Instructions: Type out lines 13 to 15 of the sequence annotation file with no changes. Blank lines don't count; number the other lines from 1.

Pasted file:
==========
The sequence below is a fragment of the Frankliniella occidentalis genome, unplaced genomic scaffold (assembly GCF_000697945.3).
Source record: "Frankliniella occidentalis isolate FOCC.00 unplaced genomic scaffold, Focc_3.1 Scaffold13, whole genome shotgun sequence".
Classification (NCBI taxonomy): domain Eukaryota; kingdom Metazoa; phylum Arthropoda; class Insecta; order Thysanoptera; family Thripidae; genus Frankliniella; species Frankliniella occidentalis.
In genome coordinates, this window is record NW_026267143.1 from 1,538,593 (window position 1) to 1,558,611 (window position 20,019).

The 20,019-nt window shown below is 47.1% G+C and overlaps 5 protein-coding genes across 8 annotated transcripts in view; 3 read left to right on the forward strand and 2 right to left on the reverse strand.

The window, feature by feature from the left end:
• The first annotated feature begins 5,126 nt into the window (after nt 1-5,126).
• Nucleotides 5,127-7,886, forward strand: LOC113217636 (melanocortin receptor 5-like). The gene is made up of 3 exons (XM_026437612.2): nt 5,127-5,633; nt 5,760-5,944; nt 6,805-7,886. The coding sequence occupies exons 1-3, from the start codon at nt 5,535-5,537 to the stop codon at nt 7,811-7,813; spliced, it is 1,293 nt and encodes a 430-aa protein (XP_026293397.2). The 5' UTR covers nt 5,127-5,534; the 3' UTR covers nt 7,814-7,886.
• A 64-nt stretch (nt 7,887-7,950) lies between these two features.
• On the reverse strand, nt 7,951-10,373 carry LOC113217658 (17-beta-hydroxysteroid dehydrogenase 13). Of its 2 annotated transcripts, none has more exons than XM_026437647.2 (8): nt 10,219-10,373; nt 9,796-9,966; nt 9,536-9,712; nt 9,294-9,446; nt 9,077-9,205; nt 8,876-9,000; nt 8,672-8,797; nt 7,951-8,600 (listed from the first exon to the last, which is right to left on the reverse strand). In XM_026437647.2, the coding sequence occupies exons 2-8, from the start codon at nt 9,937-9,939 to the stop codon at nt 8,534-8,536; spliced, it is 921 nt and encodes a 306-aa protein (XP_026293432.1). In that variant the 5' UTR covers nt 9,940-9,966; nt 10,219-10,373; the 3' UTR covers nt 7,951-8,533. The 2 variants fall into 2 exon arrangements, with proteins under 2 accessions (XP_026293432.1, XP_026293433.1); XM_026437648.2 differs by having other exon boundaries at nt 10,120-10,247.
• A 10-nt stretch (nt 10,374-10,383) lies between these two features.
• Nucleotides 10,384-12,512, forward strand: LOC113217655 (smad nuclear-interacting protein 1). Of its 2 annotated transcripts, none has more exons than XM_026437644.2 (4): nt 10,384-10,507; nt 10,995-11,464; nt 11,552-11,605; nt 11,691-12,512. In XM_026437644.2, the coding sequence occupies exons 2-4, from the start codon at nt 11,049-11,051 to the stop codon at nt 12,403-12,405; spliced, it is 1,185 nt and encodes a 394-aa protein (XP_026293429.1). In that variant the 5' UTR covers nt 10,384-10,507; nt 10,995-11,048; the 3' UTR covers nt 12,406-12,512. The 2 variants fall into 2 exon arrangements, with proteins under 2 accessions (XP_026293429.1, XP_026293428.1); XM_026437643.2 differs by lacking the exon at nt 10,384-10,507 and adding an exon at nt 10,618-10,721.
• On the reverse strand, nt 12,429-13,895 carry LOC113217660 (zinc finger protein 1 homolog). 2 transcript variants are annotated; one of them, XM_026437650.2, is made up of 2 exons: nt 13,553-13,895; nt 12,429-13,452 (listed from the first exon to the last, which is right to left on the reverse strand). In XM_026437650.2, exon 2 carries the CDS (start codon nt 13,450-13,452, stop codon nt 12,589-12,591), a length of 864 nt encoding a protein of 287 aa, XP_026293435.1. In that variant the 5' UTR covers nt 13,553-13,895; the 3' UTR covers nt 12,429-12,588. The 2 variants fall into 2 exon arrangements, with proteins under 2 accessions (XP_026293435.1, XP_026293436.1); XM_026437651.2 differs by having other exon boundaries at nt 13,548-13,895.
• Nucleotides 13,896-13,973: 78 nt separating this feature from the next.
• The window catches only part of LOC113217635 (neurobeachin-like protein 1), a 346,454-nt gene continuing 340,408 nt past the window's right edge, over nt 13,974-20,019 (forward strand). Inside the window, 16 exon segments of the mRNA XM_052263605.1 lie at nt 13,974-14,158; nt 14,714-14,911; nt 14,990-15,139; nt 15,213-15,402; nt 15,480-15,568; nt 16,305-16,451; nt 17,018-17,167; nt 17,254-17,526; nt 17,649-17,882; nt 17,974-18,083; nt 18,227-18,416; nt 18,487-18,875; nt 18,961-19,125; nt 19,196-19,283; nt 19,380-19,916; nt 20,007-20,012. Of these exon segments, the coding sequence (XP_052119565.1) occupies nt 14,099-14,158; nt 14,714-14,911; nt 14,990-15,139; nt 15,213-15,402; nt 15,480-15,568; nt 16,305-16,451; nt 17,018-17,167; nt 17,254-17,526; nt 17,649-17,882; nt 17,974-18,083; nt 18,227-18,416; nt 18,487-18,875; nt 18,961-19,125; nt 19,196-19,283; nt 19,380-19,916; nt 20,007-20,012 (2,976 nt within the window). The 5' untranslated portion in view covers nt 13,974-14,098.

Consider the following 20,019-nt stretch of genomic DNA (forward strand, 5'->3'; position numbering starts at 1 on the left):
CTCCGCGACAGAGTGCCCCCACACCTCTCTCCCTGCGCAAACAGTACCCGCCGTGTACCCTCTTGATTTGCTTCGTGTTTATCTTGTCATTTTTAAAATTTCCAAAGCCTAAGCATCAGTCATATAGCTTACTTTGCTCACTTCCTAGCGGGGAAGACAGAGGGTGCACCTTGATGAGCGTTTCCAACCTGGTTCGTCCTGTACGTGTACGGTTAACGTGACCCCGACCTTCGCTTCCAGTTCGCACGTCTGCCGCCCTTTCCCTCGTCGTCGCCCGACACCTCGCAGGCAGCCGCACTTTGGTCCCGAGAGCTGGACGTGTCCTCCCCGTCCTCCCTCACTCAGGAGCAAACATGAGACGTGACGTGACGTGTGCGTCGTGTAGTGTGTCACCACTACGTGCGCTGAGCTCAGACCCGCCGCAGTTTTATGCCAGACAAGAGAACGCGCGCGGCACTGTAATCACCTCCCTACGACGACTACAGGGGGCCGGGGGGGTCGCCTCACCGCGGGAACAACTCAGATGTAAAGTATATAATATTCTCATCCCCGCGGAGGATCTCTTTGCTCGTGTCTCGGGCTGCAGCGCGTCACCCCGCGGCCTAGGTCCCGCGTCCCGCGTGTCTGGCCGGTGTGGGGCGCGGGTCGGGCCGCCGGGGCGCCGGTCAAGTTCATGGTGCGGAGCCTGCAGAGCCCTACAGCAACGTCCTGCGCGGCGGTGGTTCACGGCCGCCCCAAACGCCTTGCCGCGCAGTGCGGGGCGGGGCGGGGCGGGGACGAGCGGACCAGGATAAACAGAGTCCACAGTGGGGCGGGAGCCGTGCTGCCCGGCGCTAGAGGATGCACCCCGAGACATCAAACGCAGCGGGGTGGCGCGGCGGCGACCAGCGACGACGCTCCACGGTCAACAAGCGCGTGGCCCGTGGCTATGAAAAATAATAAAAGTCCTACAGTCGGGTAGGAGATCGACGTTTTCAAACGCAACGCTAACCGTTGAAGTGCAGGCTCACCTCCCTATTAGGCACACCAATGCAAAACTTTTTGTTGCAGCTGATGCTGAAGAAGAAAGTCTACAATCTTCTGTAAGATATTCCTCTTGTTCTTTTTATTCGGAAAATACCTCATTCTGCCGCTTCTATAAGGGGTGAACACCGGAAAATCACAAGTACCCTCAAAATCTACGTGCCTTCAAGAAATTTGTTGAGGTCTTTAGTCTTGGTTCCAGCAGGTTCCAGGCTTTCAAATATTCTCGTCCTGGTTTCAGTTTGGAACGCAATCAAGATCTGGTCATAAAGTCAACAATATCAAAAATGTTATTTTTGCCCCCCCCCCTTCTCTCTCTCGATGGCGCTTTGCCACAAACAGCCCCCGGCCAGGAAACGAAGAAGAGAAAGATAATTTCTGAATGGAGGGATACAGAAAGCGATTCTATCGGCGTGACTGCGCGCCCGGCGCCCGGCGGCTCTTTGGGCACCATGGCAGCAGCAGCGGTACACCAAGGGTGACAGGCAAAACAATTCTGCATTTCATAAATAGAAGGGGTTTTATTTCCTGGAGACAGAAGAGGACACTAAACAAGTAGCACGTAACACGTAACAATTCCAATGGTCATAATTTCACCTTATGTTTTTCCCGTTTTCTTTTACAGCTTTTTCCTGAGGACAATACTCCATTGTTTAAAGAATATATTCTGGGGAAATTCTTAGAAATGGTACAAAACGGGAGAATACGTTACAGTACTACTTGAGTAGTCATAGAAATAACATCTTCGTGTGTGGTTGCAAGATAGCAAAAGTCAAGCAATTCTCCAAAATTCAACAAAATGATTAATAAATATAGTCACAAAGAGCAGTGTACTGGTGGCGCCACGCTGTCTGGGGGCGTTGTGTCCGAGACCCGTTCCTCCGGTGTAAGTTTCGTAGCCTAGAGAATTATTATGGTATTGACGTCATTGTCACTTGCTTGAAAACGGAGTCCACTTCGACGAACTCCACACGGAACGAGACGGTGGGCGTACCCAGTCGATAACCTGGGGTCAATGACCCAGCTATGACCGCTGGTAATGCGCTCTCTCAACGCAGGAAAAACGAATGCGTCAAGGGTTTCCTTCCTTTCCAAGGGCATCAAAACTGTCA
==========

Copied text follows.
• On the reverse strand, nt 12,429-13,895 carry LOC113217660 (zinc finger protein 1 homolog). 2 transcript variants are annotated; one of them, XM_026437650.2, is made up of 2 exons: nt 13,553-13,895; nt 12,429-13,452 (listed from the first exon to the last, which is right to left on the reverse strand). In XM_026437650.2, exon 2 carries the CDS (start codon nt 13,450-13,452, stop codon nt 12,589-12,591), a length of 864 nt encoding a protein of 287 aa, XP_026293435.1. In that variant the 5' UTR covers nt 13,553-13,895; the 3' UTR covers nt 12,429-12,588. The 2 variants fall into 2 exon arrangements, with proteins under 2 accessions (XP_026293435.1, XP_026293436.1); XM_026437651.2 differs by having other exon boundaries at nt 13,548-13,895.
• Nucleotides 13,896-13,973: 78 nt separating this feature from the next.
• The window catches only part of LOC113217635 (neurobeachin-like protein 1), a 346,454-nt gene continuing 340,408 nt past the window's right edge, over nt 13,974-20,019 (forward strand). Inside the window, 16 exon segments of the mRNA XM_052263605.1 lie at nt 13,974-14,158; nt 14,714-14,911; nt 14,990-15,139; nt 15,213-15,402; nt 15,480-15,568; nt 16,305-16,451; nt 17,018-17,167; nt 17,254-17,526; nt 17,649-17,882; nt 17,974-18,083; nt 18,227-18,416; nt 18,487-18,875; nt 18,961-19,125; nt 19,196-19,283; nt 19,380-19,916; nt 20,007-20,012. Of these exon segments, the coding sequence (XP_052119565.1) occupies nt 14,099-14,158; nt 14,714-14,911; nt 14,990-15,139; nt 15,213-15,402; nt 15,480-15,568; nt 16,305-16,451; nt 17,018-17,167; nt 17,254-17,526; nt 17,649-17,882; nt 17,974-18,083; nt 18,227-18,416; nt 18,487-18,875; nt 18,961-19,125; nt 19,196-19,283; nt 19,380-19,916; nt 20,007-20,012 (2,976 nt within the window). The 5' untranslated portion in view covers nt 13,974-14,098.